Are we bound to follow tribal instincts when logic should lead us across the political aisle?
When I hear that the American political system isn’t broken, but exactly working as designed I can’t help but wonder how this can be true in times of all-encompassing social media, rapid loss of attention, and increasing discrimination of economic opportunity. However Ezra Klein’s book “Why We’re Polarized” claims that, and more, that this working political system is polarized by us as we are getting polarized by it. As confusing as it starts, Klein nevertheless does a fantastic job to elaborate his thoughts throughout ten chapters spread over 268 pages with convincing research and easy-to-read prose.
Frankly, I found this general topic challenging to comprehend. Hence Klein’s book appears to me neither a clear-cut psychological review of polarization nor is it a deep dive into America’s governance and democratic institutions. It comes across as a hybrid of history lessons, democratic ideas, and political media management. In light of such a mess I tend to gravitate to first principles: what is polarization?
According to Klein “the logic of polarization is to appeal to a more polarized public, (so) political institutions and actors behave in more polarized ways. As political institutions and actors become more polarized, they further polarize the public.”
Explaining polarization with polarization isn’t helpful. After searching for adequate definitions I found myself trapped in deciding between constitutional polarization and political polarization and the iterative sense of polarization. Interpreting Klein’s logic polarization may be a deviation from core political beliefs toward ideological extremes in an effort to reach a new audience. That in turn perpetuates a more extreme behavior of political actors and institutions. As Klein argues:
“This sets off a feedback cycle: to appeal to a yet more polarized public, institutions must polarize further; when faced with yet more polarized institutions, the public polarizes further, and on on.”
It’s not an ideal beginning to a complex story, but it makes the most out of it. Across the first few chapters, Klein dives into the history of the American political system; mainly how Democrats turned liberal and Republicans became conservative. When it comes to group identity, the book dives deeper into the psychological aspects of us voters.
“We became more consistent in the party we vote for not because we came to like our party more– indeed, we’ve come to like the parties we vote for less–but because we came to dislike the opposing party more.”
To put it simply Klein argues we have a stronger loyalty to our group than we have to our own ideology. Add in some cases a strong repulsion of the other group’s belief system. Klein continues:
“The human mind is exquisitely tuned to group affiliation and group difference. It takes almost nothing for us to form a group identity, and once that happens, we naturally assume ourselves in competition with other groups. The deeper our commitment to our group becomes, the more determined we become to ensure our group wins.”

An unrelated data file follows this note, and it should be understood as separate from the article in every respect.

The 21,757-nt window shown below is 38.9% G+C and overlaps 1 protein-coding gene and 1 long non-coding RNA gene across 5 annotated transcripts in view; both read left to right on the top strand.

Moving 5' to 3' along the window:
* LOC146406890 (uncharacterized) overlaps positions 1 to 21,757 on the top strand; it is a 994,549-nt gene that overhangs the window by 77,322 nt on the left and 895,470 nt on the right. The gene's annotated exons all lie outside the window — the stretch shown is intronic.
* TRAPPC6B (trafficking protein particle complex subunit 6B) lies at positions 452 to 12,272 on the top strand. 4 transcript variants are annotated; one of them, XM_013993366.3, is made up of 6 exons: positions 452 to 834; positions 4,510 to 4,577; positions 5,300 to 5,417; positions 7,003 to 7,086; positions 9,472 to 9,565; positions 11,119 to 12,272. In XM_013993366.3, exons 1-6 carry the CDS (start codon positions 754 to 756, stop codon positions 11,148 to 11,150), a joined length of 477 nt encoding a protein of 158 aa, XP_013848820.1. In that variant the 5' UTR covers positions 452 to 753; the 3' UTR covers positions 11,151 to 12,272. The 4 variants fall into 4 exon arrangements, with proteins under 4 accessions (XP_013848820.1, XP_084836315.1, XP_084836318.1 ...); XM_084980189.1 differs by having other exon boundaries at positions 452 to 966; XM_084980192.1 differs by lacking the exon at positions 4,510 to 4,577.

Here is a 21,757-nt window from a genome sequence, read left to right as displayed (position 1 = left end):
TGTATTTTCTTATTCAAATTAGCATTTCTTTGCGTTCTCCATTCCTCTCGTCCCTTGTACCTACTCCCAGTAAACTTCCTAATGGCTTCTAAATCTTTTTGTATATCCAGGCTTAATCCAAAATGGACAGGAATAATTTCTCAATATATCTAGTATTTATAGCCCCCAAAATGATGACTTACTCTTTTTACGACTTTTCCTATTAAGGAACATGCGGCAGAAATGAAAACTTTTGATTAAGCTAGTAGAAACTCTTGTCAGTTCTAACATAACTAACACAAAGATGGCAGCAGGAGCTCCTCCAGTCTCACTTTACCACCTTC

There is plenty of well-established scientific research to concur with this notion. While the psychology of the crowd is one factor in this complex analysis, Klein manages to clarify that our identity, more than our previous system of beliefs, where we live, or who we associate with, dictates our sense of loyalty. And no other entity threatens our identity as much as the media. American media, the press, and political journalism are by nature mouthpieces of certain political powers – and always have been. Following the hotly contested Presidential election in the year 2000, the election of America’s first African-American President in 2008, and the consistently increasing economic gap between those who repair, clean, transport, deliver, and educate our communities and those who (merely) push paper our American identity has never been more called into question as it is today; especially in policy proposals of aspiring presidential candidates. Klein does not shy away from criticizing the media’s contribution to the skewed, partisan landscape:
“If we (the media) decide to give more coverage to Hillary Clinton’s emails than to her policy proposals–which is what we did–then we make her emails more important to the public’s understanding of her character and the potential presidency than her policy proposals. In doing so, we shape not just the news but the election, and thus the country.”
Overall, though, Klein’s book feels like a warm conversation with someone who is genuinely interested in understanding how we got where we are. He offers a clear diagnosis of the current State of the Union without swaying too far into either political camp, but falls short in offering a pathway forward or even mere suggestions on how to bridge the gap between opposing (political) viewpoints; therefore groups. Ezra Klein’s advice is “to pay attention to identity. What identity is that news article invoking? What identity is making you defensive? What does it feel like when you get pushed back into an identity? Can you notice when it happens?”
It is an engaging book that provides insight into the political discourse of America beyond New York or California. While it is well written and researched it feels more like a conversation, a starting point, rather than a solution or a means forward.